Unemployment benefits, food stamps, social welfare programs

The cuts in food stamps are part of a broader attack on social programs. They follow the expiration of extended jobless benefits for 1.3 million long-term unemployed workers in the US. The percentage of long-term unemployed receiving cash benefits has fallen from two-thirds in 2010 to one-third today. The new bipartisan budget keeps in place $1 trillion in across-the-board “sequester” cuts over the next decade. The Obama administration has reduced domestic discretionary spending as a percentage of the gross domestic product to its lowest level since the 1950s.


In the 1980s, 60 percent of full-time private-sector workers age 25 to 64 in the US had a defined-benefit retirement plan. Now, that number has dropped to about 10 percent. Among the last holdouts are municipal employees, who are facing the gutting of their pensions in a wave of municipal bankruptcies. With the support of the Obama administration, a bankruptcy court judge in Detroit has given the go-ahead for overriding state constitutional protections and slashing city workers’ pensions.

Health care

The attack on workers’ pensions is coupled with the introduction of the Affordable Care Act, a “reform” that aims to dismantle the system of employer-sponsored health care and force workers to individually purchase health insurance on the private market. The scheme will cut health care costs for corporations and the government, boost the profits of insurance and health industry companies, and reduce coverage while increasing out-of-pocket costs for tens of millions of workers.

As the social conditions of workers are decimated, corporate deregulation, tax windfalls and government handouts to big business continue unabated.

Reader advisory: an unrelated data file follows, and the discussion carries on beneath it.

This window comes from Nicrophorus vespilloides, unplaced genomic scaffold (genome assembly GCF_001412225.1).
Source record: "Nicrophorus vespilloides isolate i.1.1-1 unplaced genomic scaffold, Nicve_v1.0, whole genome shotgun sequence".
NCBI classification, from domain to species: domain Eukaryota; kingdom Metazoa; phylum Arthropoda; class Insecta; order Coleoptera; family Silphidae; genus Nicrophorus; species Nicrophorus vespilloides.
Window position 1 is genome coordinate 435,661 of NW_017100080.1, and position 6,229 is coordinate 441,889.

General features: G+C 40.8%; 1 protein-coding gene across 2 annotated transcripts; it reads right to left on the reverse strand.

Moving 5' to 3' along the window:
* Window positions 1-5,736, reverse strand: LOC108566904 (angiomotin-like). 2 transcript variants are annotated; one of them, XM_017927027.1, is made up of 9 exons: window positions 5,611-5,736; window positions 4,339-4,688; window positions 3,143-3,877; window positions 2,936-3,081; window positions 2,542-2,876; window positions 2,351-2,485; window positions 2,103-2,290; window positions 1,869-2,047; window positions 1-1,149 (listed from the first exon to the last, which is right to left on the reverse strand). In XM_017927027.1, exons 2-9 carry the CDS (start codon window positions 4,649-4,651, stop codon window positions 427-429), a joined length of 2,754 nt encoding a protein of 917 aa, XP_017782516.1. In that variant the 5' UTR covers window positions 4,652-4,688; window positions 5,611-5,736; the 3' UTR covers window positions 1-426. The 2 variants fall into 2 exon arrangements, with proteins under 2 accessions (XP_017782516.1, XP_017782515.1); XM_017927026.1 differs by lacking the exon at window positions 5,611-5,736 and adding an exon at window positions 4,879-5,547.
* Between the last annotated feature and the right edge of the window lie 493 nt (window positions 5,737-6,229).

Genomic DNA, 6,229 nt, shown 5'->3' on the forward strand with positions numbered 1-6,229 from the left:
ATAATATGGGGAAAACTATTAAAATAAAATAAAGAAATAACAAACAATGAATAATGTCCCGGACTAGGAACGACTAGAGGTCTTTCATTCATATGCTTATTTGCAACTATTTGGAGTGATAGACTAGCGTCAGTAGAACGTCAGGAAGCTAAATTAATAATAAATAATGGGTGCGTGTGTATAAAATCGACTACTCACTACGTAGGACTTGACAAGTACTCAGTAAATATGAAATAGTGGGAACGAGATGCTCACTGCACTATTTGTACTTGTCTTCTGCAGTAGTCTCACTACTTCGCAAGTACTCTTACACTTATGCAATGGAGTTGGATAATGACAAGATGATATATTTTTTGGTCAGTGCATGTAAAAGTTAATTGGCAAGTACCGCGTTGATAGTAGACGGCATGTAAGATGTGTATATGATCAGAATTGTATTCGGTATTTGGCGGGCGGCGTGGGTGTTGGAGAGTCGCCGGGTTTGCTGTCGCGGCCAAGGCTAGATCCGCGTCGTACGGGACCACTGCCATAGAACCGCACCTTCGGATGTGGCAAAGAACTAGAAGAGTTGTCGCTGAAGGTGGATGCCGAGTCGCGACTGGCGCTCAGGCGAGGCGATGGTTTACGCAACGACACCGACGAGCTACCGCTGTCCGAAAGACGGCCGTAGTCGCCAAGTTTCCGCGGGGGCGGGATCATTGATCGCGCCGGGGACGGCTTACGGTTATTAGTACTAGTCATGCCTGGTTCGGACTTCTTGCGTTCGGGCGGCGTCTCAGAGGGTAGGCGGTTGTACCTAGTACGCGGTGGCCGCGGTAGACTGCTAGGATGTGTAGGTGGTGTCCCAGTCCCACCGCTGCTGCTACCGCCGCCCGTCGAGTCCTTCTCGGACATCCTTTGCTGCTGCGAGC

The latest round of attacks on working people is a continuation of an offensive that has been ongoing for decades. The ruling class responded to the decline in the global economic position of American capitalism with a policy of deindustrialization, financial speculation and wealth redistribution from the bottom to the top. This was intensified following the collapse of the Soviet Union, which the corporate and financial elite saw as lifting a major restraint on the exploitation of the working class at home and imperialist aggression abroad.

The financial collapse of 2008 and the ensuing slump were seized on to further restructure class relations. The result: levels of social inequality that have not been seen since the years prior to the Great Depression of the 1930s.

The staggering growth of social inequality—to the point where less than 100 people control more wealth than the bottom 3.5 billion people on the planet—has destroyed any social basis for democracy. It underlies the preparations of the US and governments around the world for police state forms of rule, as exposed by Edward Snowden’s revelations of mass spying.

What is emerging from the crisis and decay of capitalism is a new form of aristocratic privilege and political reaction. The only alternative is socialism—the expropriation of the wealth of the ruling class, the transformation of the corporations and banks into publicly owned and democratically controlled institutions, and the reorganization of society on the basis of social need, not private profit.